Hundreds of civilians were killed in military operations against Houthis in Saada, in northern Yemen, as Saudi Arabia joined combat operations on the side of the Yemeni army. The report also documents how the Yemeni authorities have used the war on terror as a pretext to launch military campaigns against the southern provinces, whose residents are involved in widespread protest against the policies of marginalization and exclusion and the ongoing repression of southern citizens.

The U.S. will view much of the this Egyptian report with favor; it largely echoes the findings and conclusions of the State Department’s own Human Rights report.

Other assertions may be less palatable to the U.S. For example, the assertion that “the Yemeni authorities have used the war on terror as a pretext to launch military campaigns against the southern provinces, whose residents are involved in widespread protest against the policies of marginalization and exclusion and the ongoing repression of southern citizens.”

But the issue could be largely moot. The reason is that the views of the U.S. don’t have anywhere near the political clout they once carried among Middle Eastern Arabs. Today, we are being seen as favoring democracy and human rights selectively – willing to give the storied “get out of jail free” card to nations we need, no matter how repressive their rulers.

The Three Blind Mice of the Middle East

By William Fisher

In Bahrain, the daughter of one of that country’s most prominent human rights advocates has now been on a hunger strike for well over 52 hours. The whereabouts of her father, Abdulhadi Alkhawaja, and his family members, as well as many others, remains unknown after they were whisked out of their homes in a dead-of-night raid by 15 masked security forces dressed in black.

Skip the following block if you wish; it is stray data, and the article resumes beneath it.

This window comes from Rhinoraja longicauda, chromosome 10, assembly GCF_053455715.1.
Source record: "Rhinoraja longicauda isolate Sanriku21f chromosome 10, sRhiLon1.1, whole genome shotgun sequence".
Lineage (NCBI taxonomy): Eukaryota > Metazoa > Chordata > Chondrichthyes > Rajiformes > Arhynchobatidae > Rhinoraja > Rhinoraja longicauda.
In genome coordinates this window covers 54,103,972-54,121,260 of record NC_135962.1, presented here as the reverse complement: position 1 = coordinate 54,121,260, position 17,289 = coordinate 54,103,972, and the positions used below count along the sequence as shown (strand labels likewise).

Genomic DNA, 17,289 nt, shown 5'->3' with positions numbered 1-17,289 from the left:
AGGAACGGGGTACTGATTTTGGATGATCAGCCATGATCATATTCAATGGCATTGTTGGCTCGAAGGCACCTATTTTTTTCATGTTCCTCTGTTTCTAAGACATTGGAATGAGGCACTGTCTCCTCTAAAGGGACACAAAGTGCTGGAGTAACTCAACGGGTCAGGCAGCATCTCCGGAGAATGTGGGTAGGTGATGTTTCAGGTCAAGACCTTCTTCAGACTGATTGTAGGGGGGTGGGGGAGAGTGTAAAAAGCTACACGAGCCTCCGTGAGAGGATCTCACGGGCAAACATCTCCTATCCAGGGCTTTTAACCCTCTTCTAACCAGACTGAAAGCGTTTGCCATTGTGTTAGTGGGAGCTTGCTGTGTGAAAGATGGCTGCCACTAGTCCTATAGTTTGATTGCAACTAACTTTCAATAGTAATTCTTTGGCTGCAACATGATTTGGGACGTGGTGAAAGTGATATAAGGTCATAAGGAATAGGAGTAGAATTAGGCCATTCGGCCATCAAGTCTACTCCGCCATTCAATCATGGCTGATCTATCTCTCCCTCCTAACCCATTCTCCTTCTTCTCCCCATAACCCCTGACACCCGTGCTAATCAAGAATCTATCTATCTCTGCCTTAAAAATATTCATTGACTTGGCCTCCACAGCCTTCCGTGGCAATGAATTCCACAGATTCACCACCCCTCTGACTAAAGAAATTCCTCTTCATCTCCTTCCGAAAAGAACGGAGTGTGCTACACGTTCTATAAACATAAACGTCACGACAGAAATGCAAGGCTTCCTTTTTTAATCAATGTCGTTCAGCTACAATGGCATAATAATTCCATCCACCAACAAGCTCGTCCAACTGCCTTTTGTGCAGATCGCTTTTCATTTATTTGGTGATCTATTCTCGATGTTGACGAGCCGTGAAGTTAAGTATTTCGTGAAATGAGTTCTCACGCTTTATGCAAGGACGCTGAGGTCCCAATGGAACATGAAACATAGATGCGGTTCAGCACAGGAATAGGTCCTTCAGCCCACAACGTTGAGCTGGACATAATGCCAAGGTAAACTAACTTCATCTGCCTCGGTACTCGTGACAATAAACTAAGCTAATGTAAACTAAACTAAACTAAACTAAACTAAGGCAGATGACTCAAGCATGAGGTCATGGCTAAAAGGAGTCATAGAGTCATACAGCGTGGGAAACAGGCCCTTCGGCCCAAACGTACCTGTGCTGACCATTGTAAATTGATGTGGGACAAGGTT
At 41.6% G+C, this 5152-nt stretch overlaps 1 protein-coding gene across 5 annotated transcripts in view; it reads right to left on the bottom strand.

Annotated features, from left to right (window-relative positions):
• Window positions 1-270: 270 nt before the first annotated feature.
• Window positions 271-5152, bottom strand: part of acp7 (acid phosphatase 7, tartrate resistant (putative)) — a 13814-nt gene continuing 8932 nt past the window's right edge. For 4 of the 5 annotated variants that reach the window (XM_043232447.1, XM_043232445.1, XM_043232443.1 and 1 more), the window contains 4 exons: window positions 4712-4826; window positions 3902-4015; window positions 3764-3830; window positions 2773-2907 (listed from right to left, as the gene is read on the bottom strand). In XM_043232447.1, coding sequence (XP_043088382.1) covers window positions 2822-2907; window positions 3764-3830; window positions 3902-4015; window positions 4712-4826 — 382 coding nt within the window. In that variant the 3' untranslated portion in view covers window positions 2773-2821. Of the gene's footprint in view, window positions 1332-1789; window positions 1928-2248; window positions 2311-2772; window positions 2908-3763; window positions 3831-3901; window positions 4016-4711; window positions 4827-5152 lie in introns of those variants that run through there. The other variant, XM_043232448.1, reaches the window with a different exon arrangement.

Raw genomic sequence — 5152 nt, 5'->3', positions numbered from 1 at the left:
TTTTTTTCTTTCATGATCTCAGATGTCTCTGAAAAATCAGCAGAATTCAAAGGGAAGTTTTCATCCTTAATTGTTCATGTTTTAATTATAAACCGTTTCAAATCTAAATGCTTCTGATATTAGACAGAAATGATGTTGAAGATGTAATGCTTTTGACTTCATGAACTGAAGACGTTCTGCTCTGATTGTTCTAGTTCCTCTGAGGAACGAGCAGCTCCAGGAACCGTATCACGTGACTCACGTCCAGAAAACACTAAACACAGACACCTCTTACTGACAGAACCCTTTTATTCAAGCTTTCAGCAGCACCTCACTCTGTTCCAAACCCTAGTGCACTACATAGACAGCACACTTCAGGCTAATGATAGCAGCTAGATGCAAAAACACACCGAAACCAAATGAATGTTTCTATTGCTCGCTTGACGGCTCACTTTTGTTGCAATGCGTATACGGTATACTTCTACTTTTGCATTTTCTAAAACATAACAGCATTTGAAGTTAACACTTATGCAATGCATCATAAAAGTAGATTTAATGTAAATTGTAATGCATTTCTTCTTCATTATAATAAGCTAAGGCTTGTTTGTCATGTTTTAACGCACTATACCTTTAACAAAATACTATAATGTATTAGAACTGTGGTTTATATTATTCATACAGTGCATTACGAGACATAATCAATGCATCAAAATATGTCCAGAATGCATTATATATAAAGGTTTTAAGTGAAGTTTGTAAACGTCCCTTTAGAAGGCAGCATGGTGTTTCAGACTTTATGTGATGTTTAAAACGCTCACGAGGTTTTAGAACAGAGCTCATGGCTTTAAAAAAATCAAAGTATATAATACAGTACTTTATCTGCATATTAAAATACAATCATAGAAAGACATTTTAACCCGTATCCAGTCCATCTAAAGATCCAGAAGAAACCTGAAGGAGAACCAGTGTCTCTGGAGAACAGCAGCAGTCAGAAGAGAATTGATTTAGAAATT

She told The Guardian newspaper of his arrest: "They broke the door of the apartment. My father didn't resist at all, he went to them calmly but straight away a policeman told him, 'Down, down, get on the floor' ... They dragged him down the stairs and started beating him," she said.

"They did not give any reason ... They were beating him very severely, on the ground, maybe four or five of them, kicking him and hitting him in the face."

She said her father had been calling for democracy and had been saying that the regime was guilty of killing, torturing and detaining people, and should be put on trial.

And then there is Ali Isa Saqer, who died in Bahraini custody. Nabeel Rajab,
the head of the Bahrain Center for Human Rights, is accused of posting a "fabricated image" of Sager on his Twitter account, showing that Saqer was beaten in custody. The images are graphic, showing Saqer's body covered with bruises and gashes.

According to the interior ministry, the Sager photos were fabricated.

As for Rajab, the official Bahrain news agency and a newspaper close to the government accused him of being part of a "terrorist network" and of passing "false information" to international organizations for the purpose of "harming Bahrain's reputation.”